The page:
Through what I can only describe as an absolutely perfect scene (my second favorite in the entire movie) that I won’t describe (you just have to watch it) Neiman finally earns his spot back and will be able to play as the core drummer at the upcoming Dunellen Competition. After a series of accidents Neiman is late to the competition and is told he has ten minutes to retrieve his drumsticks or else Connolly will be playing. Neiman speeds through traffic after grabbing his sticks and is t-boned by a truck that sends his car flipping (giving him literal whiplash) before landing on its roof. Neiman, dazed, bloody, and almost definitely concussed, retrieves his sticks from the wreckage and runs the final couple blocks to the competition where he fails miserably and is told that he’s finished, that he is out of the studio. He then proceeds to tackle and attack Fletcher on stage before being escorted out by cops and Connolly. This scene shows just what lengths Neiman will go to in order to achieve greatness. He puts both his real and academic life (he’s later expelled) in jeopardy just so he can achieve greatness.

After being expelled he gets a job and proceeds to wind down over the summer before being invited by the now fired Fletcher to drum for a band he is conducting for an upcoming Jazz festival. Little does he know that this is a trick by Fletcher to simultaneously embarrass Neiman and ruin his chances of ever achieving greatness. Any desire Fletcher had of helping Neiman become great was destroyed when Neiman got him fired. This brings us to the final scene. It’s hard to truly do it justice but I’ll try. After being tricked by Fletcher, Neiman runs off stage into his dad’s arms who, like any decent father, tries to comfort him. However, that desire for greatness is too strong, and now it’s pissed. Neiman comes back on stage and proceeds to take control of the entire show. By the time the final ten minutes are over several things have happened; Fletcher wants to (figuratively) murder Neiman, Fletcher realizes that Neiman is so close to being where they both want him to be, and Neiman finally achieves greatness with one of, if not the best, drum solo put to film. We can assume that after the credits roll Neiman was finally taken on by an organization such as Lincoln Center, his dream and that Fletcher finally achieved his dream of being responsible for one of the greats. But the question has to be asked, at what cost?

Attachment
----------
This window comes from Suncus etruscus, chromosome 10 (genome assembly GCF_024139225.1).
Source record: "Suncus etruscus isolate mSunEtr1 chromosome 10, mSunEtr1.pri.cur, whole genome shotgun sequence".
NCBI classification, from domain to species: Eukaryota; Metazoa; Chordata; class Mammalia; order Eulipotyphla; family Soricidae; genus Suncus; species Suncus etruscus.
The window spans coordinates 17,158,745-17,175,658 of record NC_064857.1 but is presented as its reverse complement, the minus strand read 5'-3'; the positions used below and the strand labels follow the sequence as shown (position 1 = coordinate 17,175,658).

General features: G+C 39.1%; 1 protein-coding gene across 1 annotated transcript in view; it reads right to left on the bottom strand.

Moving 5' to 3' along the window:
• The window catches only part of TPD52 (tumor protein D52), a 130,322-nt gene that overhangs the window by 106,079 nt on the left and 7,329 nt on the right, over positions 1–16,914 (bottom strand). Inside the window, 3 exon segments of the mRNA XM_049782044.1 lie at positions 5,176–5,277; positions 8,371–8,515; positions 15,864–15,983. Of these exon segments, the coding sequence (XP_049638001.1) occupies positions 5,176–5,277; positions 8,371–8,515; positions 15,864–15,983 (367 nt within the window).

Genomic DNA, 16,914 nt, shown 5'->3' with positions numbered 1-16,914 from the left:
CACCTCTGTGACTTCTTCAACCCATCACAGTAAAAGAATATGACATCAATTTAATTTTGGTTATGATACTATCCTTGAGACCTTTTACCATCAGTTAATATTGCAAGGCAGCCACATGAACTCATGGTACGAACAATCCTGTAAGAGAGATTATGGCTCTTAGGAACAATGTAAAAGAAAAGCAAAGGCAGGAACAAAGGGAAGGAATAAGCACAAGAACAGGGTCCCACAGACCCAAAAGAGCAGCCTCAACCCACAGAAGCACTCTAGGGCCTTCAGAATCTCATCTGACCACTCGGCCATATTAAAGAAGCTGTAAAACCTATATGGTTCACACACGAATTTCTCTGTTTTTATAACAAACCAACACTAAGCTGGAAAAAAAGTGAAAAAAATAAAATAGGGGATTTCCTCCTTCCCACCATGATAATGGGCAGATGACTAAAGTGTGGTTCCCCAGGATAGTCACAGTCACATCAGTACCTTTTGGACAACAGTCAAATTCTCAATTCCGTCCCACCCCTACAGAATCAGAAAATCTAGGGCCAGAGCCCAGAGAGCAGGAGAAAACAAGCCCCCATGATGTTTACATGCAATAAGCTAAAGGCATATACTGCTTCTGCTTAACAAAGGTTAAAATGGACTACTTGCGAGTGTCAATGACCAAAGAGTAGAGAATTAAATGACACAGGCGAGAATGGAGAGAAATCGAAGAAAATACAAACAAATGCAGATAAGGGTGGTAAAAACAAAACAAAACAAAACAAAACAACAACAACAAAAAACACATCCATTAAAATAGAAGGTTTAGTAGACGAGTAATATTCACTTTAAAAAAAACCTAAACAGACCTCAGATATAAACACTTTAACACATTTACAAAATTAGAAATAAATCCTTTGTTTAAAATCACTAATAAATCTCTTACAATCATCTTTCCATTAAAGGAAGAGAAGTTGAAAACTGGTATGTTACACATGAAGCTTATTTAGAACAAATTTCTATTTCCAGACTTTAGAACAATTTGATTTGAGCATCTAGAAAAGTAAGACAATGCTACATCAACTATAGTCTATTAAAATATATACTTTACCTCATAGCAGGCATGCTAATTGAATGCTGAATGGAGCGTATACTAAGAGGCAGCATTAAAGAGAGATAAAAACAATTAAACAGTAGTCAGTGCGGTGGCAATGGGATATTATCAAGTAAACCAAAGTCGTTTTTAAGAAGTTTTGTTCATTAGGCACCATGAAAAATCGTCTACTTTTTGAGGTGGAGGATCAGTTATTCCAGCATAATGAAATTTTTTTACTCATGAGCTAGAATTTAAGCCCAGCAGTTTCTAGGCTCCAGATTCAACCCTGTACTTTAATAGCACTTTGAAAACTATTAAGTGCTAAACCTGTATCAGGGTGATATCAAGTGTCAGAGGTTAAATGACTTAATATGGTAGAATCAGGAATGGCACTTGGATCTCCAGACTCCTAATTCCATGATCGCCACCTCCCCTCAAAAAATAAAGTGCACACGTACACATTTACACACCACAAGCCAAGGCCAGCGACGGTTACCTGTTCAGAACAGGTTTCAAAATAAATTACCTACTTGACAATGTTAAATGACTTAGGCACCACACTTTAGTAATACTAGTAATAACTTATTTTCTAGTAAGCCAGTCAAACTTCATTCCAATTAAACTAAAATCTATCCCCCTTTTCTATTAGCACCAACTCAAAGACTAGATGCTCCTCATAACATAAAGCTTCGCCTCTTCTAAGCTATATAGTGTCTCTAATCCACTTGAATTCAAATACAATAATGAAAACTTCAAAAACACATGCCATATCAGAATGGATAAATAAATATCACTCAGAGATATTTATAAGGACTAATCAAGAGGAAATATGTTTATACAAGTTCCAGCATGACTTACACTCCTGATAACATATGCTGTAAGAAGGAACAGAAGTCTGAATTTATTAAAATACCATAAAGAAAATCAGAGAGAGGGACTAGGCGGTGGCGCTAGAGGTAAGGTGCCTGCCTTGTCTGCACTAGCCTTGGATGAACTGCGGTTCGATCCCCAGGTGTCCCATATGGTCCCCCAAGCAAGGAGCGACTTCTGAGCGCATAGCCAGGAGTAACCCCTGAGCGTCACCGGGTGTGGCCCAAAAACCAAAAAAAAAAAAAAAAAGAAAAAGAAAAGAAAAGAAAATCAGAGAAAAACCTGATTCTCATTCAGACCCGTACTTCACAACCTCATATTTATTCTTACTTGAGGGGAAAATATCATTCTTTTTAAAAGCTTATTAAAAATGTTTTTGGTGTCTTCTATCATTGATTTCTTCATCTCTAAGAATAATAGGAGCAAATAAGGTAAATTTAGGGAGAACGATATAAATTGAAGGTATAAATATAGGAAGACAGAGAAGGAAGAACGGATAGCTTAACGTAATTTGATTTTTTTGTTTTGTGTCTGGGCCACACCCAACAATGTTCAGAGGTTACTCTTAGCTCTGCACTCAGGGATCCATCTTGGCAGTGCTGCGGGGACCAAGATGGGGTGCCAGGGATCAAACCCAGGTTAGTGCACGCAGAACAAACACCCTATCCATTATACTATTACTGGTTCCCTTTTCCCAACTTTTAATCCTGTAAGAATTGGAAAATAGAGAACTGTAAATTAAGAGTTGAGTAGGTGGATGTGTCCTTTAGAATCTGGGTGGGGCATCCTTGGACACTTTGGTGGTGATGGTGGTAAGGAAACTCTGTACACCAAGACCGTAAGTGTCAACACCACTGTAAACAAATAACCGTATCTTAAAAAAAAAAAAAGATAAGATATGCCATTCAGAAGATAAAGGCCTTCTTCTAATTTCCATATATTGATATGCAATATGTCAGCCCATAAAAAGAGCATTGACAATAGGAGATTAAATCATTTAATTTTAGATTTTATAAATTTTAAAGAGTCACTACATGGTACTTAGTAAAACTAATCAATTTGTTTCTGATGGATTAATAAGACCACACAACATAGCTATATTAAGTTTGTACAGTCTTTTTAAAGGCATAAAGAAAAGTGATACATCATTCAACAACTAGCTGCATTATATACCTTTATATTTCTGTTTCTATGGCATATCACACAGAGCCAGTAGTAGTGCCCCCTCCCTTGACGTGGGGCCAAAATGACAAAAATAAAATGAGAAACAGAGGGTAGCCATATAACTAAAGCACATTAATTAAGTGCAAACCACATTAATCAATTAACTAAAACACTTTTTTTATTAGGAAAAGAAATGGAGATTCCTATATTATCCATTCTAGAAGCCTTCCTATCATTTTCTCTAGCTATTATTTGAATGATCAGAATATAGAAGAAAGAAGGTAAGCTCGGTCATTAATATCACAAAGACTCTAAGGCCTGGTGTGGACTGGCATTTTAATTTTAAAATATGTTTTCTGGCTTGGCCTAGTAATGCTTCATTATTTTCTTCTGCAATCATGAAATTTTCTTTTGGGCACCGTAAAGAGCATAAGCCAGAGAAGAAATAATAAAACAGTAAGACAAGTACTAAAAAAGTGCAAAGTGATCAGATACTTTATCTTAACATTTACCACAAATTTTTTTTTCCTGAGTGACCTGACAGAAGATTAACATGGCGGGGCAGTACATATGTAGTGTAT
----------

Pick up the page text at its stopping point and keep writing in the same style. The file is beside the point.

We see Neiman over the course of the movie go from shy, average skilled guy to an arrogant master of the drums. Now he has achieved greatness, or at least is now finally on his way. But when you stop to think about it you have to ask yourself if it’s worth it. Is achieving your dreams, achieving greatness, worth all the sacrifices that Neiman made? Is it worth the obsession? As a musician myself and as someone who is currently preparing to audition in order to get into a music school I do empathize and understand Neiman, at least a little bit. Like Neiman I would love to be great. I would love for people to remember me. I think we all have that desire to an extent. I mean the idea of leaving a legacy goes back to the times of the Epic of Gilgamesh so this is definitely nothing new. However, like I said we all have to ask ourselves if our obsession, our desire to be great is worth it, if it’s worth the sacrifices that we make. And that, ladies and gentlemen, is in my opinion, the ultimate question that Whiplash leaves us with. Thank you for joining me for the second and final part of this look into obsession and greatness. Keep an eye out for my next article in which I will discuss what exactly makes a movie so bad that it’s good. See you soon!

Whiplash and the Effects of Greatness through Obsession – Part 1